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By 2030, about 144,000 college-ready students are expected to be turned away annually from four-year colleges and universities – nearly double the number kept away during the 2018-2019 academic year. The capacity crisis poses a serious threat to the state’s economy and will exacerbate already deep racial, income, and geographic inequities.
In this report from College Futures Foundation, Making Room for Success: Addressing Capacity Shortfalls at California’s Universities, details the state’s capacity challenges and recommends solutions. The report is based on an analysis commissioned by College Futures and conducted by McKinsey & Company that examined capacity in the California Community Colleges, the University of California (UC), the California State University (CSU), and private California colleges and universities.
In recent years, California has made significant gains in student preparation and success in K-12 schools and community colleges. More students are graduating from high school than ever before, and more of them have completed college preparatory classes. In addition, growing numbers of community college students are earning the credits needed to transfer and continue their education at a four-year institution.
If the state doesn’t lean into and extend those successes, the capacity crisis means that many of those students will be unable to continue their education and earn a bachelor’s degree.
“These capacity shortfalls are simply unacceptable,” said Monica Lozano, President and CEO of College Futures Foundation. “By failing to address this issue, California is squandering hard-won gains that have ensured more of our students are prepared for, qualified for, and interested in pursuing a college education.”
Data shows that the capacity crisis could cripple the state’s economic potential:
- By 2030, California is projected to have a shortfall of nearly 1.1 million workers with a bachelor’s degree.
- Estimates of future job openings suggest that nearly twice as many bachelor’s degrees will be required in California relative to associate degrees (or those with some college) by 2030 as the economy continues to demand more technical, creative, and critical thinking skills.
- California already is unable to produce enough degree holders in high-demand fields. Throughout the UC and CSU systems, nursing, engineering, and computer science programs commonly have far more eligible applicants than space.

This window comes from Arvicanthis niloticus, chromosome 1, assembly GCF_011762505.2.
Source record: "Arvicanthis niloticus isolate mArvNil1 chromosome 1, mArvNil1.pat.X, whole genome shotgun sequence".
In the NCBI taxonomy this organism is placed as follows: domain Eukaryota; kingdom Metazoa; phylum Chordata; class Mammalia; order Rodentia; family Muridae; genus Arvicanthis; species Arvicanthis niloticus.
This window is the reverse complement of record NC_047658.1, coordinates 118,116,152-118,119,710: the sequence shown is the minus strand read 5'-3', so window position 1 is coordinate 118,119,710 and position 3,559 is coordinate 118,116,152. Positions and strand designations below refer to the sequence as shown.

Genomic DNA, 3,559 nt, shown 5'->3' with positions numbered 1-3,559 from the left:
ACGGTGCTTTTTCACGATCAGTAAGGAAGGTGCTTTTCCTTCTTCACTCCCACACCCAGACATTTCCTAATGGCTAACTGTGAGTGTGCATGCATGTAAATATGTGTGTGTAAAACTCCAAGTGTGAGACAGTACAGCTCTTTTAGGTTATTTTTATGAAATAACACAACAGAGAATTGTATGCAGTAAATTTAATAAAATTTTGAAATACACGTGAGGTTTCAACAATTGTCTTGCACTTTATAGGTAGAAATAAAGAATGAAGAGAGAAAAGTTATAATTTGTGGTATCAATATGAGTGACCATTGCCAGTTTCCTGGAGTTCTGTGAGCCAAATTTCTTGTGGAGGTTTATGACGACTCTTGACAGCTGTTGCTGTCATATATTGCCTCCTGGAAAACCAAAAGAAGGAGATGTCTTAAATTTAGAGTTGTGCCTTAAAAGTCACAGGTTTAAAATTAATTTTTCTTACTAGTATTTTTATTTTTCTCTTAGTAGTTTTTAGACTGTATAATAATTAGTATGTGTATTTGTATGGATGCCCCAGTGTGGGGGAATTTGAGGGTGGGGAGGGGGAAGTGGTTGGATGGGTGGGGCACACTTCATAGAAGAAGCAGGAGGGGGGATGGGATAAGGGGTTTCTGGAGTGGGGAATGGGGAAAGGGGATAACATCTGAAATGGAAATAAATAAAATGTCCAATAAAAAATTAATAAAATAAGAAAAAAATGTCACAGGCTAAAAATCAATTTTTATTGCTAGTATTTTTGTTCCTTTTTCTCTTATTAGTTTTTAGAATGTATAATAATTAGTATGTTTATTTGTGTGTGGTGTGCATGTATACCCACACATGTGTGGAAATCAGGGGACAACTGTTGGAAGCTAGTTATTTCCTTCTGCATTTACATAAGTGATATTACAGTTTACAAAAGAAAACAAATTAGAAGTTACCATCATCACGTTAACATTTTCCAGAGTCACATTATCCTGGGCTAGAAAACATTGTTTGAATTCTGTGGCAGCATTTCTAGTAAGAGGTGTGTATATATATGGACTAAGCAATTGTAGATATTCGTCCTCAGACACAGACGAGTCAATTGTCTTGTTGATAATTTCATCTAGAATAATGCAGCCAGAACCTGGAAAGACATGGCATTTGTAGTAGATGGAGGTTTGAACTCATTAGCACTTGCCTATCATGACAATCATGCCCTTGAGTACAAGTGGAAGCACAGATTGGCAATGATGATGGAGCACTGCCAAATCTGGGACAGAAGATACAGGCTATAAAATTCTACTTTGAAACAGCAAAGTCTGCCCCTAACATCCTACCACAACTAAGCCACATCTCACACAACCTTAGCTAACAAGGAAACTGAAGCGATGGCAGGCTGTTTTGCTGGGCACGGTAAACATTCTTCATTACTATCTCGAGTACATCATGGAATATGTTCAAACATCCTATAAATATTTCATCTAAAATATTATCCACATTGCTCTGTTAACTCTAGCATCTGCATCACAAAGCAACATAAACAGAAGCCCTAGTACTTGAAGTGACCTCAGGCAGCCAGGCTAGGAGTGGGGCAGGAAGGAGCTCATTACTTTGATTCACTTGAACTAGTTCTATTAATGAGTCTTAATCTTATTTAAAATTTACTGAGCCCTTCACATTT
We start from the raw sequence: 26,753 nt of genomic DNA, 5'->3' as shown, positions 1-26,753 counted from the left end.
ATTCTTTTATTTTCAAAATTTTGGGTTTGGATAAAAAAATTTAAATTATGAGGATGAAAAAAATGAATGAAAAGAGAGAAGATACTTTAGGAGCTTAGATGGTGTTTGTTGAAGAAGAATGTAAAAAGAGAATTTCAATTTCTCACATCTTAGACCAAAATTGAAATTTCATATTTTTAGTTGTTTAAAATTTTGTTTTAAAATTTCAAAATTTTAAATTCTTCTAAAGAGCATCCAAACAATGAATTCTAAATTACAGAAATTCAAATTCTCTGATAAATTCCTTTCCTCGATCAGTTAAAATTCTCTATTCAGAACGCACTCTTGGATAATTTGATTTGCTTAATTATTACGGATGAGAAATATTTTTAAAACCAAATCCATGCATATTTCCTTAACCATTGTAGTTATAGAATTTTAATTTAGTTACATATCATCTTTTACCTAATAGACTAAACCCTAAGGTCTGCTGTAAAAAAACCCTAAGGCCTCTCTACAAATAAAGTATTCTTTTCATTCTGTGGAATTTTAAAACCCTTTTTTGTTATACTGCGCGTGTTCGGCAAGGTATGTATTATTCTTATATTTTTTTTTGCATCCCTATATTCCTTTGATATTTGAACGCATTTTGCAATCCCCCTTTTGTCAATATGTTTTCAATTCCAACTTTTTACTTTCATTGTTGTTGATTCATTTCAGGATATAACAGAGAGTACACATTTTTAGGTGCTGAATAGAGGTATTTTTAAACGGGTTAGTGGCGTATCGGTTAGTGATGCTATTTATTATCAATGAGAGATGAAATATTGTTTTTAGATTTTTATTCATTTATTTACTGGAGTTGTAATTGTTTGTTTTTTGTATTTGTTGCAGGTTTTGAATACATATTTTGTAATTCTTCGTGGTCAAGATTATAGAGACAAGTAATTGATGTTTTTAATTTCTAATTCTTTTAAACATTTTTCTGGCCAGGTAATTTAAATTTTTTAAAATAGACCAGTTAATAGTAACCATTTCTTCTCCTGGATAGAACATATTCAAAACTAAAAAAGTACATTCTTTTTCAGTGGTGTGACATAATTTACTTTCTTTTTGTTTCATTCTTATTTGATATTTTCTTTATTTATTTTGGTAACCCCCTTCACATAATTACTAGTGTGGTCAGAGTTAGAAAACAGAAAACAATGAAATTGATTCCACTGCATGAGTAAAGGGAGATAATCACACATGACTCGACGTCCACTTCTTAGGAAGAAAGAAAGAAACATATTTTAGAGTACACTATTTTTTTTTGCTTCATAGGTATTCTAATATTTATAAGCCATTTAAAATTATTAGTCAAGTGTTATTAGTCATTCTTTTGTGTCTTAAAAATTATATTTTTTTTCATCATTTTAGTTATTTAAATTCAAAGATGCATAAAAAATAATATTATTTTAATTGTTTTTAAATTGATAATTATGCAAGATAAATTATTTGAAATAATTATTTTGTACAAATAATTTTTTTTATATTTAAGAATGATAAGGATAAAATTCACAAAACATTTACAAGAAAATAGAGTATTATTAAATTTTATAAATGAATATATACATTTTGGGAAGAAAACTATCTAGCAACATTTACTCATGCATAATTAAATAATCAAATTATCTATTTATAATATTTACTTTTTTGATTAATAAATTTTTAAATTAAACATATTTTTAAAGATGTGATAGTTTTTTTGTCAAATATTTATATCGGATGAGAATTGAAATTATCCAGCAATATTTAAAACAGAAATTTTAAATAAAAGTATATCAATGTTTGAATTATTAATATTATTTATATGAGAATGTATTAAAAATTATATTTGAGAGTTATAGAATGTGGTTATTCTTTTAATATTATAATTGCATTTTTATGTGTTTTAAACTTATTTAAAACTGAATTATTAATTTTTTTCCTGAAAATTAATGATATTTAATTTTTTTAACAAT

The crisis is particularly acute for students from low-income families and communities of color. The state’s ability to increase economic mobility will be hindered as students are forced to either take on additional expenses and move away from their regional support systems to obtain a college degree or enter the workforce without a degree.
The report details capacity gaps and labor shortages in three regions with large proportions of low-income families and communities of color: the Central Valley, Inland Empire, and Los Angeles. By 2030:
- The Central Valley will face an annual capacity gap of 14,000 seats for four-year degrees—turning away nearly half of the qualified students seeking those degrees in the region—while at the same time facing a labor market gap of 33,000 workers holding bachelor’s degrees.
- The Inland Empire will face an annual capacity gap of 20,000 seats for four-year degrees—turning away more than half of the qualified students seeking those degrees in the region—while at the same time facing a labor market gap of 61,000 workers holding bachelor’s degrees.
- Los Angeles will face an annual capacity gap of 16,000 seats for four-year degrees–turning away 16 percent of its eligible student population—even as it faces one of the state’s largest labor needs, 261,000 additional workers with bachelor’s degrees.
To address California’s higher education capacity crisis, the report recommends the following key solutions:
- IMPROVED STUDENT EXPERIENCE: Expand student success initiatives to guide students to their goals and help them complete their degrees more efficiently;
- CREATIVE USE OF SPACE: Leverage physical space more creatively and effectively across all parts of our education system, including sharing facilities and offering more flexible class schedules; and
- REGIONAL PARTNERSHIPS: Create regional partnerships to align educational offerings with labor needs and lead or accelerate efforts on the previous two solutions.
With the release of the report, College Futures Foundation hopes to inform potential solutions that reimagine higher education in California for the 21st century economy.
“State leaders who care about educational opportunity, jobs, and our economy need to address the higher education capacity crisis,” said Lozano. “We can and must tackle these challenges to better serve our students and build a stronger future for California.”
Interested in more information?
|Access the full underlying data decks from McKinsey & Company:||Undergraduate Capacity Assessment||Graduate Capacity Assessment||Labor Market Analysis|
Watch our informational webinar, featuring Monica Lozano, College Futures President and CEO, and Martha Laboissiere, Senior Expert with McKinsey & Company.